altadenahiker - It could have! Wasn't there a reference to to Route 66 in the book though?

Pasadena Adjacent said...

Those mountains are something. I'd hang around just to be near them.

Years ago my father, who was a nut for ghost towns, took us all over Nevada on the most hideous roads. I thought my mother would die of fear. That was my first introduction to the Arizona Community of Jerome

Pat Tillett said...

Leovi - Thanks so much Leovi! I'm glad that you are enjoying it.

Betty - Thanks Betty, I'm very glad you like them.

Icy BC - Thanks! This place is in much better shape than most. Maybe because it was fenced in a long time ago.

Rosemary - The angle of the striations is what attracted me to it. I don't know who owns this place, but it's pretty clear that somebody does. With that imagination, you better be careful about what you read.

PerthDailyPhoto - I know that there are no RVs hooking up to those boxes. But there is a very small campground just a little ways further down the road.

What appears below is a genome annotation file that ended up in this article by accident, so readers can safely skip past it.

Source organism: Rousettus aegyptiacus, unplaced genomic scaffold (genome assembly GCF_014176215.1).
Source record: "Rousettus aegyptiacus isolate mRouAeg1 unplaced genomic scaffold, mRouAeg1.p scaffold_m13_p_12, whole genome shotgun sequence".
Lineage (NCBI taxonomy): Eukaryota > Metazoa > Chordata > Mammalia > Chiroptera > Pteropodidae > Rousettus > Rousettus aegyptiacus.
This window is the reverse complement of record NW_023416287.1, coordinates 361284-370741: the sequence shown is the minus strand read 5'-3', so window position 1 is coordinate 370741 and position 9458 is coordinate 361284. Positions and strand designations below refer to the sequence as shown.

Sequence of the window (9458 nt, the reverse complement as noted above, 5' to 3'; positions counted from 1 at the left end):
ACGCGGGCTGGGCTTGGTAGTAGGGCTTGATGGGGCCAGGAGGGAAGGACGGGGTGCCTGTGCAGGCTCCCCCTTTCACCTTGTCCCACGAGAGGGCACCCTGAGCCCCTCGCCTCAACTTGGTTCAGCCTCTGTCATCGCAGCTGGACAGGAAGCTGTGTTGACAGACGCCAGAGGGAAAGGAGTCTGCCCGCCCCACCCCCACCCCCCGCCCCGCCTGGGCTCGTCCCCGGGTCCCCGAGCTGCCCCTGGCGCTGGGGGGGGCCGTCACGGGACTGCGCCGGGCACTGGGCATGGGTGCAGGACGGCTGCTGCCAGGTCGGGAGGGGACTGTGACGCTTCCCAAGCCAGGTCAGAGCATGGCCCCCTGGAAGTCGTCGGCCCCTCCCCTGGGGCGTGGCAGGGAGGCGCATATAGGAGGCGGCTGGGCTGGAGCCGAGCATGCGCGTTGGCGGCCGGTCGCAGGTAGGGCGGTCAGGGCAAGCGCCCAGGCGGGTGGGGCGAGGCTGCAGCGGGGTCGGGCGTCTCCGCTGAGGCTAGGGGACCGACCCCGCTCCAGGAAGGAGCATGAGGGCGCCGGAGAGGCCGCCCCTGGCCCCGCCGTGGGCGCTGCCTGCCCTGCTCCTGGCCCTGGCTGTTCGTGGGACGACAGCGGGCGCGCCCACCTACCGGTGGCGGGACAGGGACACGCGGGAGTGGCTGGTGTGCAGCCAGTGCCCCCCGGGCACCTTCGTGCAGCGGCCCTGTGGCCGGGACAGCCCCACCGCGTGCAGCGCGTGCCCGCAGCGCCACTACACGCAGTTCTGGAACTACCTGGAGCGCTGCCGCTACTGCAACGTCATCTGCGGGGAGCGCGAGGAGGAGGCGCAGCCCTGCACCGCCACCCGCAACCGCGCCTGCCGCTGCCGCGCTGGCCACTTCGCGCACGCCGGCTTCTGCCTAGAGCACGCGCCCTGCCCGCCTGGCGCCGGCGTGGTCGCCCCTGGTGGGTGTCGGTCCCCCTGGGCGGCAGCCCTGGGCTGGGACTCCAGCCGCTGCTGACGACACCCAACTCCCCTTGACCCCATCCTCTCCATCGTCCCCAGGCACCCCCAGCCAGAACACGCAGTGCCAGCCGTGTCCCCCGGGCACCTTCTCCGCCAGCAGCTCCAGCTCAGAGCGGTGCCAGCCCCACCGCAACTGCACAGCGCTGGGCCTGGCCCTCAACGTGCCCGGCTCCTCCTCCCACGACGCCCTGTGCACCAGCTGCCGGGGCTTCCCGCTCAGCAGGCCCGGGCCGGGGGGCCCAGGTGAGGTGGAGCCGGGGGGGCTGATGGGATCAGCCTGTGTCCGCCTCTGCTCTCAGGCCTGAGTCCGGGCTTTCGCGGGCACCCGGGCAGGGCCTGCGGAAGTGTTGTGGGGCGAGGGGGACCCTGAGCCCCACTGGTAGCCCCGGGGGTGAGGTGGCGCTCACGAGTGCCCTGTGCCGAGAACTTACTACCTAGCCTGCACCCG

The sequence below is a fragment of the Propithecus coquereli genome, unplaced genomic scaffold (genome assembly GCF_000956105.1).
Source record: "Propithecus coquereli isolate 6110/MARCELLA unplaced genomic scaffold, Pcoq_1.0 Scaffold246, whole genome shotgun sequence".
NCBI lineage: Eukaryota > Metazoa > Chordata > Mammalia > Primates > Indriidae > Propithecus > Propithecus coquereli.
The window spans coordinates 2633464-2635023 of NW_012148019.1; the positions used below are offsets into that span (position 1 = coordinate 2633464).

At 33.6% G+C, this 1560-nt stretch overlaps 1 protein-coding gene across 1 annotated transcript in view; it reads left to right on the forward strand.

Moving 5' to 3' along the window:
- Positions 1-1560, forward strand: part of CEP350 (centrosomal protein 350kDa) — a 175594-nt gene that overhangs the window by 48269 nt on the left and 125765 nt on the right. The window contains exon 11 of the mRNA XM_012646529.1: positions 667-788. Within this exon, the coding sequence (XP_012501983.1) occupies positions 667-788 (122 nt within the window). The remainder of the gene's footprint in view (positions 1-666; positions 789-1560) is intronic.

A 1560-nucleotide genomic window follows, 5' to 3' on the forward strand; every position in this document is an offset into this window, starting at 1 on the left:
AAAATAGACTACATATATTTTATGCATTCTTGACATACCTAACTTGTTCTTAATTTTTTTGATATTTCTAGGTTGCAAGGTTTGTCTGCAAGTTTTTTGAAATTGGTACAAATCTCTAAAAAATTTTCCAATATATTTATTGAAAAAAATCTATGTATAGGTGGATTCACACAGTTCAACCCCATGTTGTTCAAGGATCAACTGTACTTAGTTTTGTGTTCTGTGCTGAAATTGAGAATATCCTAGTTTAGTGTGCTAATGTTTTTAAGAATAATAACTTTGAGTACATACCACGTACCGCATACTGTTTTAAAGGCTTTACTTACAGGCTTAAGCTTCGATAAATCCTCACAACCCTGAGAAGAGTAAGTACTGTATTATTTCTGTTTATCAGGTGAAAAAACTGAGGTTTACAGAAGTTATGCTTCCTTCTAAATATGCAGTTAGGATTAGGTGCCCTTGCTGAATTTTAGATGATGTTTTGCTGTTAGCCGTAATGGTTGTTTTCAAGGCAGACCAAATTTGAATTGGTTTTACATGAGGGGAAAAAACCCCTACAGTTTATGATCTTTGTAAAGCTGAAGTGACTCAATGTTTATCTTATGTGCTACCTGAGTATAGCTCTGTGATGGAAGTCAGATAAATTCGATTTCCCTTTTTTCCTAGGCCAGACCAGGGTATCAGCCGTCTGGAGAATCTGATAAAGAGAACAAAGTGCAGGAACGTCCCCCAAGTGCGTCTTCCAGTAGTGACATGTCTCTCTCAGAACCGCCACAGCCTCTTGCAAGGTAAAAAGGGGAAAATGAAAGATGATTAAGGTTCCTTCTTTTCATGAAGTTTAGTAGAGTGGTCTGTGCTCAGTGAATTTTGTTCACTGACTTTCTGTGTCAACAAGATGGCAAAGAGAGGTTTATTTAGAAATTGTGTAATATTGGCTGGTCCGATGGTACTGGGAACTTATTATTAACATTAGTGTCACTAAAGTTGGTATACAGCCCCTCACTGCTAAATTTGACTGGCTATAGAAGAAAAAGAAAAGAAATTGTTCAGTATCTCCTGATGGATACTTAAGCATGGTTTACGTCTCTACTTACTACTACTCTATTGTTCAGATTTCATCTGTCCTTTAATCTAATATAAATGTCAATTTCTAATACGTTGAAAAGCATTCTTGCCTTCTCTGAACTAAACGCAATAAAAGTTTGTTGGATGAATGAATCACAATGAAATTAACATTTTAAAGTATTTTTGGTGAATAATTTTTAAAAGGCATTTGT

Wayne - The people who live out there are pretty self sufficient. I'm not thinking it's as expensive as we think. I love those mountains.

TheChieftess - Kathryn, I think all of those things are true. When it comes to Route 66, they sprung up out of need when the highway was first built. There were no gas stations, no motels and no cafes. There was a need and people filled it to make money. I believe that some were reclusive, some were eccentric and some were escaping from something. When route 66 was the ONLY highway, people actually made a good living doing it. There were also dishonest real estate people who made money by selling worthless lots in the desert. Not so much along Route 66, but the interstates that bypassed it. It is all kind of sad to me.

Pat Tillett said...

Lovkyne - Thanks Ven! I appreciate you saying that. I'm just getting started.

Baby Sister - Thanks Amanda! I'm the same way, it's too bad that there isn't a lot of available information on them.

Carly - Me too! I love that mountain. Somebody has gone to a lot of trouble to keep those cabins from deteriorating.